5. Planet Terror
Part of the experimental Grindhouse double feature, Planet Terror was eventually released on its own in full length, a loving tribute to the B-Movie zombie flicks of yesteryear. The plot is completely unoriginal in every way: evil military experiments, deadly chemicals released that turns everyone into zombies, sadistic doctors, unnecessary violence and nudity. It’s a love letter to the real grindhouse flicks in every way, and obviously the crew had a blast making it. And you know, it’s Robert Rodriguez, his stuff is always so far past over the top, that it’s over the top’s top, and possibly over the top on top of that. And how can you look past Rose McGowan’s machine gun leg?
4. Cemetery Man
An Italian comedy horror, Cemetery Man is a zombie film where the zombies aren’t so much an apocalypse as a menace. The titular character is a cemetery caretaker who buries the dead of a small town, and makes sure they stay that way, despite their attempts to come back from the grave — all while searching for love. The film begins in a rather comedic vein, but eventually turns towards much darker, bittersweet and even surreal territory as the main character falls in love with a woman he has to kill, and then begins to fall into madness and murder. Dark, funny and blatantly odd, Rupert Everett is absolutely magnificent as the mad, sweet, and and dedicated main character.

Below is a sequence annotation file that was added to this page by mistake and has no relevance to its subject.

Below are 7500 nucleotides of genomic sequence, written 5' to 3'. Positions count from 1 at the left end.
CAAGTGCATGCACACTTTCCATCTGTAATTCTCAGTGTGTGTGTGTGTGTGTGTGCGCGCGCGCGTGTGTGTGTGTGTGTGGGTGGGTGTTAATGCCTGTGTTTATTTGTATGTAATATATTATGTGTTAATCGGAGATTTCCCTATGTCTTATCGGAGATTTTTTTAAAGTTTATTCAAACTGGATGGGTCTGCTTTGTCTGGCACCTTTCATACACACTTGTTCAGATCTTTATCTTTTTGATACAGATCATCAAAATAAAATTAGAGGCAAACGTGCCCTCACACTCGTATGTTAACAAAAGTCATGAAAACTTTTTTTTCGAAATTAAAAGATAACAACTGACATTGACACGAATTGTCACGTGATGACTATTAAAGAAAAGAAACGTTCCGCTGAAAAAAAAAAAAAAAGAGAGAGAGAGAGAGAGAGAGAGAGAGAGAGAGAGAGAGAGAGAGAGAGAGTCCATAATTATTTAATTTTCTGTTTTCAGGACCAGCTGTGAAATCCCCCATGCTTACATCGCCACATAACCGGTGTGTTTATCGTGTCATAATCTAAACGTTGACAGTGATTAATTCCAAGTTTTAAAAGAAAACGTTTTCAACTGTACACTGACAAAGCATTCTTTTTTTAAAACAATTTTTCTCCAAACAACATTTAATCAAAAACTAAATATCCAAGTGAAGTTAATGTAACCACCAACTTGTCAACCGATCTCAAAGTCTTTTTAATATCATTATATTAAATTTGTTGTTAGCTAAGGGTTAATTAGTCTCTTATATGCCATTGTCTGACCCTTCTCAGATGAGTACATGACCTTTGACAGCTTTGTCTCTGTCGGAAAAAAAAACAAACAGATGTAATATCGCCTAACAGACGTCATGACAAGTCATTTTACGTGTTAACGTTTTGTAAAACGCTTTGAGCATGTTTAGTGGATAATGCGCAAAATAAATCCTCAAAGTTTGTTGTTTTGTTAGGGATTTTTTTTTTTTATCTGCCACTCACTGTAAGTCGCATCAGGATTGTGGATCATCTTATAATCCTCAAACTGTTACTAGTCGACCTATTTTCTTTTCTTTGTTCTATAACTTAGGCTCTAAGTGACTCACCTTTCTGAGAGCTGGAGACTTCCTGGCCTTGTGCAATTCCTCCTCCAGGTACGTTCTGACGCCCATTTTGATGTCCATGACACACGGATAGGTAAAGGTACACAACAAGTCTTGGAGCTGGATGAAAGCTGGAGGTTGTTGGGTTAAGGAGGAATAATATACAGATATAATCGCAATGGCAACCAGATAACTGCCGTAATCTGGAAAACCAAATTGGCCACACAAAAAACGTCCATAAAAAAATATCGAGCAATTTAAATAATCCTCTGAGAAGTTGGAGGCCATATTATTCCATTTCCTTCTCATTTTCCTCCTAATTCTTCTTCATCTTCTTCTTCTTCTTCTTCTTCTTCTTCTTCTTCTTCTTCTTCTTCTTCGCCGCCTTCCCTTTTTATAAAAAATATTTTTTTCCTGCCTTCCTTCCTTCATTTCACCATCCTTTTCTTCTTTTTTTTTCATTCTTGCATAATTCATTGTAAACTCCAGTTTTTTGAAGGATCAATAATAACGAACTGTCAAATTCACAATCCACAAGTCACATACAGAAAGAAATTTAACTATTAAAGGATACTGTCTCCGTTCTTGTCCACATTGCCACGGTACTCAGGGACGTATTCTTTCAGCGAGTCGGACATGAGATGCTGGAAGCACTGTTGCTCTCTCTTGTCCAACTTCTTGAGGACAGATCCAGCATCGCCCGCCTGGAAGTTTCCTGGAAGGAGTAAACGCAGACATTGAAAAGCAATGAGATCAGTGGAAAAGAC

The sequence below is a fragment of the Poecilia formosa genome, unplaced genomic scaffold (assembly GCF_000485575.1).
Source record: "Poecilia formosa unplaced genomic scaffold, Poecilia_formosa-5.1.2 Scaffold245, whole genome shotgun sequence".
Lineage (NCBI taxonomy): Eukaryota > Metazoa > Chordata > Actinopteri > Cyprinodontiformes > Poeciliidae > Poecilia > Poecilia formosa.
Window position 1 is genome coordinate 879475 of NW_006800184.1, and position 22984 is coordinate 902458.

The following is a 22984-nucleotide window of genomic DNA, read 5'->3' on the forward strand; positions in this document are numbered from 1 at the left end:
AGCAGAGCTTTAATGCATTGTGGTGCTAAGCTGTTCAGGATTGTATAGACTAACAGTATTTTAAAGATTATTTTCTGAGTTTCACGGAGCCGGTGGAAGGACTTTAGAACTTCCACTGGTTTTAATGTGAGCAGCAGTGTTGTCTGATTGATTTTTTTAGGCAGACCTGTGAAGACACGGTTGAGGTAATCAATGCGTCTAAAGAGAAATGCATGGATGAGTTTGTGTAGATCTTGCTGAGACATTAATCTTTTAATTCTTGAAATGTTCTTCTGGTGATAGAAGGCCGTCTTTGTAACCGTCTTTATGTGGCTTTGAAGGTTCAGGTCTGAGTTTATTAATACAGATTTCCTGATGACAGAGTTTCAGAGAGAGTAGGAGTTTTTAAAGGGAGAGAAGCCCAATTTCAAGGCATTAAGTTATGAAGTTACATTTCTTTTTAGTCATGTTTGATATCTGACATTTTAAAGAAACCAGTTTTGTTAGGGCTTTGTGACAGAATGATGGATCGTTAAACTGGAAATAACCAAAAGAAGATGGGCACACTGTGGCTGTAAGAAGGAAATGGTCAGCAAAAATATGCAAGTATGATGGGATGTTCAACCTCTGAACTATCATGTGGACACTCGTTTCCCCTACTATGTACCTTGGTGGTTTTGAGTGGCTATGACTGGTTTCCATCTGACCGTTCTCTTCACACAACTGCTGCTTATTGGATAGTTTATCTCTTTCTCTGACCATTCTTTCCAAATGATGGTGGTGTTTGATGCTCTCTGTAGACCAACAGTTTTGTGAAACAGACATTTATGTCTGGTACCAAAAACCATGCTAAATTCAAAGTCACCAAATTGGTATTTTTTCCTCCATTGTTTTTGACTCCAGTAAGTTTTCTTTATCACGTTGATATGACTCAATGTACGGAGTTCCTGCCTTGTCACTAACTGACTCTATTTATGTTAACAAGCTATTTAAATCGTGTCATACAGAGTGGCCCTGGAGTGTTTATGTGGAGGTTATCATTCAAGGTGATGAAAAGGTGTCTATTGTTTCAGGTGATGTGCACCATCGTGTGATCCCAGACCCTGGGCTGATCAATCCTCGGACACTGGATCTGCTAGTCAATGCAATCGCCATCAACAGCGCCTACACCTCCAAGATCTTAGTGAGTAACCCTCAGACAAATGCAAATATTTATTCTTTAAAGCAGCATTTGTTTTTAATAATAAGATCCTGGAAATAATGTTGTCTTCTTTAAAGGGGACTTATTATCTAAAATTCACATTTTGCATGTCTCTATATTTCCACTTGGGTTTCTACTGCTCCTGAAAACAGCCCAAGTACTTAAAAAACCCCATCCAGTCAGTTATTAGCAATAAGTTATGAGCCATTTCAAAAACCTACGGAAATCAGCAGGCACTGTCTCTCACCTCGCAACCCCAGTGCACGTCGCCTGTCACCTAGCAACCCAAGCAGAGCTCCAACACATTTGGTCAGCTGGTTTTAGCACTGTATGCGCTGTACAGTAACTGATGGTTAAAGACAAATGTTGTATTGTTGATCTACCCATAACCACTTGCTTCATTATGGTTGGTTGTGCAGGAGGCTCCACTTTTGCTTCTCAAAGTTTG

3. Shaun of the Dead
Possibly the world’s first zomromcom — zombie romantic comedy — Shaun of the Dead introduced the world the amazing comedy duo of Simon Pegg and Nick Frost, as well as Edgar Wright’s hilarious directing. Studiously embracing and undermining genre clichés, it gleefully avoided any explanation for why the zombies had risen, instead focusing on slapstick comedy, drunken tomfoolery, and an incredibly witty script that made it one of the most quotable movies in years. Thankfully Pegg and Frost seem happy to keep working together, and the dynamite comedic duo have put out a number of other films together, all of which are amazing.
2. Dawn of the Dead
I’m going to go ahead and call it. The original Dawn of the Dead was the best of the Romero zombie films. Of all of them, the social commentary was the poignant and pointed, the frights were the scariest, and the impact was the greatest. The concept of zombie movie as a vehicle for social commentary is something that Romero pioneered, and Dawn of the Dead was a scathing attack on consumerism, corporatism, and mall culture in America in the late 70s. It’s a potent enough symbol that the mall has since become something of a standard for zombie stories, notably the recent remake of this film, and the successful zombie video game, Dead Rising.
1. 28 Days Later
Danny Boyle’s 2002 zombie film was one of the driving forces behind the zombie revival, even if, strictly speaking, there weren’t real zombies. Instead of undead shamblers, these were disease infested sprinters, consumed by an unholy anger, who would sprint after you with terrifying speed. Incredibly scary because of their ability to run, the victims of “Rage” were just about the scariest thing imaginable. The scenes of deserted London were incredible and haunting for anyone who has ever visited the city. Zombie purists may not agree with this films greatness, as it doesn’t fit with the traditional definitions of the undead, but for most viewers it was a tense, exciting film with an excellent script, which captured the attention of pop culture fiends everywhere, and lead to a resurgence in the genre’s popularity. For my money, it’s the best zombie flick to be had.